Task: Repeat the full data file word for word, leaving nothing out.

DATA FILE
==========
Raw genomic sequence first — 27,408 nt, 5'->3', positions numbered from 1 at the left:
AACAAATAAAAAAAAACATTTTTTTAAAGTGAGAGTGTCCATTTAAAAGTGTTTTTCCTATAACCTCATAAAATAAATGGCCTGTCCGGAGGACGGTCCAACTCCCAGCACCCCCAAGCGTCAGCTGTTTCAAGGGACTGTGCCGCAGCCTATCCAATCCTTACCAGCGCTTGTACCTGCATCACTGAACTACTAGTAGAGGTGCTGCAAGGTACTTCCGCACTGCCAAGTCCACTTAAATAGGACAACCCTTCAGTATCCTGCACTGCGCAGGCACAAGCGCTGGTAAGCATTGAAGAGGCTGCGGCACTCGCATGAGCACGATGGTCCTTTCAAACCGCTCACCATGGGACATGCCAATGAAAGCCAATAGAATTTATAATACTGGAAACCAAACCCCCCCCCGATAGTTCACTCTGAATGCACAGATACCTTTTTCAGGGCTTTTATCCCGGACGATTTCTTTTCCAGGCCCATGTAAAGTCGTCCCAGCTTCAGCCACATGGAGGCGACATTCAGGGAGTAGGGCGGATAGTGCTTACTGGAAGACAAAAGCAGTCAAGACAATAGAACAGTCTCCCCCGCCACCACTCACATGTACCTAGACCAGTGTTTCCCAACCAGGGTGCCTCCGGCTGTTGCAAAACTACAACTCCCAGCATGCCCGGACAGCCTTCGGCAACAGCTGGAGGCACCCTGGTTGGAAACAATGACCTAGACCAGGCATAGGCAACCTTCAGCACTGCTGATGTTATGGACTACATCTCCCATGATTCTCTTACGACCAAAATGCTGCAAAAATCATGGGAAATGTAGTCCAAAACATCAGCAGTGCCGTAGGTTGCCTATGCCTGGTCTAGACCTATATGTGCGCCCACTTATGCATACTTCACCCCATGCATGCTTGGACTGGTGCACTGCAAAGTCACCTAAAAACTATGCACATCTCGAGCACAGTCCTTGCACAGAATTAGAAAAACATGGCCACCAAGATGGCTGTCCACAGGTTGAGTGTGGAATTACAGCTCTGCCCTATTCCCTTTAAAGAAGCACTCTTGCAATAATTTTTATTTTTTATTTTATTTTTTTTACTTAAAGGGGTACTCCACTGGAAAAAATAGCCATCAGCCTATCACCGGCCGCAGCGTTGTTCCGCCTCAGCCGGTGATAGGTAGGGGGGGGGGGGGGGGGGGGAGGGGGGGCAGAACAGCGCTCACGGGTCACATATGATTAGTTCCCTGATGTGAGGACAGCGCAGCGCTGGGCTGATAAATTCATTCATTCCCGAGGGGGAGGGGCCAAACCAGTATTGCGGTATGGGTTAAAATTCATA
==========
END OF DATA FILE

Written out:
Raw genomic sequence first — 27,408 nt, 5'->3', positions numbered from 1 at the left:
AACAAATAAAAAAAAACATTTTTTTAAAGTGAGAGTGTCCATTTAAAAGTGTTTTTCCTATAACCTCATAAAATAAATGGCCTGTCCGGAGGACGGTCCAACTCCCAGCACCCCCAAGCGTCAGCTGTTTCAAGGGACTGTGCCGCAGCCTATCCAATCCTTACCAGCGCTTGTACCTGCATCACTGAACTACTAGTAGAGGTGCTGCAAGGTACTTCCGCACTGCCAAGTCCACTTAAATAGGACAACCCTTCAGTATCCTGCACTGCGCAGGCACAAGCGCTGGTAAGCATTGAAGAGGCTGCGGCACTCGCATGAGCACGATGGTCCTTTCAAACCGCTCACCATGGGACATGCCAATGAAAGCCAATAGAATTTATAATACTGGAAACCAAACCCCCCCCCGATAGTTCACTCTGAATGCACAGATACCTTTTTCAGGGCTTTTATCCCGGACGATTTCTTTTCCAGGCCCATGTAAAGTCGTCCCAGCTTCAGCCACATGGAGGCGACATTCAGGGAGTAGGGCGGATAGTGCTTACTGGAAGACAAAAGCAGTCAAGACAATAGAACAGTCTCCCCCGCCACCACTCACATGTACCTAGACCAGTGTTTCCCAACCAGGGTGCCTCCGGCTGTTGCAAAACTACAACTCCCAGCATGCCCGGACAGCCTTCGGCAACAGCTGGAGGCACCCTGGTTGGAAACAATGACCTAGACCAGGCATAGGCAACCTTCAGCACTGCTGATGTTATGGACTACATCTCCCATGATTCTCTTACGACCAAAATGCTGCAAAAATCATGGGAAATGTAGTCCAAAACATCAGCAGTGCCGTAGGTTGCCTATGCCTGGTCTAGACCTATATGTGCGCCCACTTATGCATACTTCACCCCATGCATGCTTGGACTGGTGCACTGCAAAGTCACCTAAAAACTATGCACATCTCGAGCACAGTCCTTGCACAGAATTAGAAAAACATGGCCACCAAGATGGCTGTCCACAGGTTGAGTGTGGAATTACAGCTCTGCCCTATTCCCTTTAAAGAAGCACTCTTGCAATAATTTTTATTTTTTATTTTATTTTTTTTACTTAAAGGGGTACTCCACTGGAAAAAATAGCCATCAGCCTATCACCGGCCGCAGCGTTGTTCCGCCTCAGCCGGTGATAGGTAGGGGGGGGGGGGGGGGGGGGAGGGGGGGCAGAACAGCGCTCACGGGTCACATATGATTAGTTCCCTGATGTGAGGACAGCGCAGCGCTGGGCTGATAAATTCATTCATTCCCGAGGGGGAGGGGCCAAACCAGTATTGCGGTATGGGTTAAAATTCATA